Savas Beatie, 2016, 342 pp., $32.95
Image courtesy of amazon.com
Oftentimes, when we study this conflict, the most reliable primary sources which I have read have been letters, mostly between either lovers or married couples. Today’s book presents the letters between a Civil War Captain and a woman whom he was courting. Throughout these accounts, I found some of the most interesting writings about the time of Fort Donelson through the Vicksburg Campaign as a primary source that I have seen in a long time. Gene Barr has done a great service by bringing these letters to the light of Civil War Scholarship. In the long run, I do believe that these letters will be looked at when studying the campaigns listed above and the time between.
Gene Barr is the president and CEO of the Pennsylvania Chamber of Business and Industry. He has spent most of his life in the political and government affairs world, including twelve years with a Fortune 100 energy company. It is the largest broad-based business advocacy group in the state. He has a bachelor’s degree in political science from Saint Joseph’s University in Philadelphia. He also serves on the board and is a former chair of the National Civil War Museum in Harrisburg, Pennsylvania. A Civil War Captain and His Lady is the first book he has written.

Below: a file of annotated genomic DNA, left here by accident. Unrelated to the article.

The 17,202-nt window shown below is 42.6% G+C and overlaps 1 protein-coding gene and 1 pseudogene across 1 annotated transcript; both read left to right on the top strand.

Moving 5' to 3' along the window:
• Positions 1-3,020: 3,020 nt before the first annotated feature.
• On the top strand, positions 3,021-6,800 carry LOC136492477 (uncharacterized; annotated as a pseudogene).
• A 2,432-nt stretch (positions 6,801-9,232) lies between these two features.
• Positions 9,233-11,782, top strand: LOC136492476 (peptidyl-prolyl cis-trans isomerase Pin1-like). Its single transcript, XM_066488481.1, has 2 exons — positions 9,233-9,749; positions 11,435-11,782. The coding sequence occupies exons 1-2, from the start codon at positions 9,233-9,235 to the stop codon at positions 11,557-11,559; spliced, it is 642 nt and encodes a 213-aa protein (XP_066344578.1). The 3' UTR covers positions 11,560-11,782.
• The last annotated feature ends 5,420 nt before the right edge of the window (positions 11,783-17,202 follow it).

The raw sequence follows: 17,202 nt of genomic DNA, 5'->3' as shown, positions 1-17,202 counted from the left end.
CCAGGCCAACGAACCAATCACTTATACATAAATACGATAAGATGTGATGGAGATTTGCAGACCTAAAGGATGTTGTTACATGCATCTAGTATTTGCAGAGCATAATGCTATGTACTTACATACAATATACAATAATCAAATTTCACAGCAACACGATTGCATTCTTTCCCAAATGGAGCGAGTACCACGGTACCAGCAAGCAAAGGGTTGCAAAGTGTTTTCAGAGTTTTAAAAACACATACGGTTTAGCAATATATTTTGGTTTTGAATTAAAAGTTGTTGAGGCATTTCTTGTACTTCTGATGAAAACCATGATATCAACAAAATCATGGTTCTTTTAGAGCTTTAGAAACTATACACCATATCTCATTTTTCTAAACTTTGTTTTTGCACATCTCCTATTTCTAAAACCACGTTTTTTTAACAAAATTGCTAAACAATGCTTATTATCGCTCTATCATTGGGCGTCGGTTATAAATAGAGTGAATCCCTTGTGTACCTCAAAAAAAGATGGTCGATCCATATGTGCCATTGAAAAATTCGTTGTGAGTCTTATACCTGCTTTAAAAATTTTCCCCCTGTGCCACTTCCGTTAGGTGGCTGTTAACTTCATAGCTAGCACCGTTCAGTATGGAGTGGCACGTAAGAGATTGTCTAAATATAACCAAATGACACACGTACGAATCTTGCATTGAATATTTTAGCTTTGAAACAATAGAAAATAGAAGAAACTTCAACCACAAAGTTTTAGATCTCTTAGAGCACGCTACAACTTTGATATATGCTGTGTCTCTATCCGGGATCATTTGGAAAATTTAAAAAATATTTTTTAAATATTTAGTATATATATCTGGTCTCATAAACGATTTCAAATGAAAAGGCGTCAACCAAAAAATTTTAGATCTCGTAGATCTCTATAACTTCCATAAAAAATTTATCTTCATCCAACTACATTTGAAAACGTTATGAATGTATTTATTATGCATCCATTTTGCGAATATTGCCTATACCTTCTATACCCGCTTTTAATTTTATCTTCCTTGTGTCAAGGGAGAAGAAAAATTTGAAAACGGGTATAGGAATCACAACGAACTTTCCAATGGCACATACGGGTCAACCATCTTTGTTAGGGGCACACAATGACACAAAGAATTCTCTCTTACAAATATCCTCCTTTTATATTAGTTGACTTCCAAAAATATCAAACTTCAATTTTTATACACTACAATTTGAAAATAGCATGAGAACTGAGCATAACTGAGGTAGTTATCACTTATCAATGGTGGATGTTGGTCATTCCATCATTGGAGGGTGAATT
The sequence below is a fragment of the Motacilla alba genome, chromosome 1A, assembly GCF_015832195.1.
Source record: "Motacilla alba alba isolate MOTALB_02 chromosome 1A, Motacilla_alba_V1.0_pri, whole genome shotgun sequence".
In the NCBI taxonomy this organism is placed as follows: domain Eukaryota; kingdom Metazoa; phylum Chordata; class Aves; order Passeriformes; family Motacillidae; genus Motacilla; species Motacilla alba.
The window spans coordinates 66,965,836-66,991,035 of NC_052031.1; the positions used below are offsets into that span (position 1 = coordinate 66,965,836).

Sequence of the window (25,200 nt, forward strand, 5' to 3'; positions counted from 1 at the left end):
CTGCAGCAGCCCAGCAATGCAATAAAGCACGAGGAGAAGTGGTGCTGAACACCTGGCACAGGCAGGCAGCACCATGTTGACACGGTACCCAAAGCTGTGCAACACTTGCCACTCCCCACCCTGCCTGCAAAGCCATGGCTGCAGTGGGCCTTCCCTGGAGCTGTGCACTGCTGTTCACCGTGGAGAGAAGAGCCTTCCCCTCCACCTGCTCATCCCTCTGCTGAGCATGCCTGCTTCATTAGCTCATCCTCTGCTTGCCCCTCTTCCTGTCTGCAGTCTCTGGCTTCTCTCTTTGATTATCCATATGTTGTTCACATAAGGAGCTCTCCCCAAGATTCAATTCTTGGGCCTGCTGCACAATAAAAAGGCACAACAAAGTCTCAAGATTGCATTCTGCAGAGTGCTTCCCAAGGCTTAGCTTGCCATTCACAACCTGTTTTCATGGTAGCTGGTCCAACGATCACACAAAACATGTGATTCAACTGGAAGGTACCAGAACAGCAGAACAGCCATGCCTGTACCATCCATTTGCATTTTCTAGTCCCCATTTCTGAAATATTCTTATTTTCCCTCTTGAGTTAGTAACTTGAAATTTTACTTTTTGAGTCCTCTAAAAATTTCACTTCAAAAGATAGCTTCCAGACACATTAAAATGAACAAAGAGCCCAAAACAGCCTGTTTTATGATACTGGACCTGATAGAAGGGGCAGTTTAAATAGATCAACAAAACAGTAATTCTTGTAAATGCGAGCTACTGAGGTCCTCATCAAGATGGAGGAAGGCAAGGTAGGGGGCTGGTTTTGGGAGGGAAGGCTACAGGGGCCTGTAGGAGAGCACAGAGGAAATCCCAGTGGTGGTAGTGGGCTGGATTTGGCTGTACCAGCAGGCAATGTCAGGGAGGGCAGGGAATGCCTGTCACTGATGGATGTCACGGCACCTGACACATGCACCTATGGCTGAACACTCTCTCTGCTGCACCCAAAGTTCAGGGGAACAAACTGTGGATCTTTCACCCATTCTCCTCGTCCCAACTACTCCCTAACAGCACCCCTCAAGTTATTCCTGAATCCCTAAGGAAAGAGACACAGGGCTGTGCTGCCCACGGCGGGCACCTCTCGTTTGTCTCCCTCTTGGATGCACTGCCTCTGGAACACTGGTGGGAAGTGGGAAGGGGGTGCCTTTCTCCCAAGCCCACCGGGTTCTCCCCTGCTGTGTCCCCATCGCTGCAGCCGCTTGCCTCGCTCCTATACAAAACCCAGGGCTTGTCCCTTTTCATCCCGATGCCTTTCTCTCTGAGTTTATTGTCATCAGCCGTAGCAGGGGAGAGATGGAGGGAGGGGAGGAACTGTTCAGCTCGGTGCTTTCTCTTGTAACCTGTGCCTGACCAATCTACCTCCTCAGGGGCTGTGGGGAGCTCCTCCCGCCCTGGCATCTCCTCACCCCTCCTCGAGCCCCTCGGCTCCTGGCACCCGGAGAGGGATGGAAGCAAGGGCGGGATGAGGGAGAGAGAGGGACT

This is an interesting book, most likely I will not be reviewing another like it in some time. The book covers the relationship between Josiah Moore and Jennie Lindsay. Josiah is a Captain in the 17th Illinois infantry and Jennie is a member of one of the most prominent families in Illinois. But this book is not just their letters which showcase the love they had for one another, this collection also showcases some of the actions which the 17th Illinois faced. Jennie’s letter writing also shows the reader that the role of the sweetheart writing to the soldier in the war was an important one. The encouragement in her letters, the language she uses in these writings shows the level of hardship with not only Josiah in the war, but her brother as well. Josiah’s letters show the reader quite a bit about the life of a soldier and the engagements which they were a part of. This publication of the 17th Illinois’ actions throughout the time of Fort Donelson to Vicksburg give a new perspective of that unit in the war, and this includes the Meridian Campaign which has been highly ignored.
I highly recommend this book to anyone interested in the Western Theater of the war. I also recommend this book to anyone who is interested in the letter writing between the war and homefront. This is not just about two lovers sending messages back and forth; it is about the toll that it takes not only on their lives, but on the lives of the loved ones around them. In a way, these letters are fascinating on a different level and as I said before, I don’t think I’ll be reviewing another book like this one for quite some time. Highly recommended.